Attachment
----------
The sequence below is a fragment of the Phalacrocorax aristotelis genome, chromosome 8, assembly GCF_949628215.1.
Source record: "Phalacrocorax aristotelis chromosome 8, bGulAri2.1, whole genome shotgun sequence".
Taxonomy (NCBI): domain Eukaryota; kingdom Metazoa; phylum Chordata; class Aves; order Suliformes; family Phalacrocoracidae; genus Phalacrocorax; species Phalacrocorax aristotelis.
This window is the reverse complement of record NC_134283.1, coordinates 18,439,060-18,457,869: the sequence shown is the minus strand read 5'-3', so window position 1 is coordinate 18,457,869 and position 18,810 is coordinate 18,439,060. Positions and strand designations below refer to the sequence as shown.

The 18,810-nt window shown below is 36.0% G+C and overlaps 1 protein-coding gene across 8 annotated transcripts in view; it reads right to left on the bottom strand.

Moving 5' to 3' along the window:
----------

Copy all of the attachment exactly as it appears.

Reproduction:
The sequence below is a fragment of the Phalacrocorax aristotelis genome, chromosome 8, assembly GCF_949628215.1.
Source record: "Phalacrocorax aristotelis chromosome 8, bGulAri2.1, whole genome shotgun sequence".
Taxonomy (NCBI): domain Eukaryota; kingdom Metazoa; phylum Chordata; class Aves; order Suliformes; family Phalacrocoracidae; genus Phalacrocorax; species Phalacrocorax aristotelis.
This window is the reverse complement of record NC_134283.1, coordinates 18,439,060-18,457,869: the sequence shown is the minus strand read 5'-3', so window position 1 is coordinate 18,457,869 and position 18,810 is coordinate 18,439,060. Positions and strand designations below refer to the sequence as shown.

The 18,810-nt window shown below is 36.0% G+C and overlaps 1 protein-coding gene across 8 annotated transcripts in view; it reads right to left on the bottom strand.

Moving 5' to 3' along the window: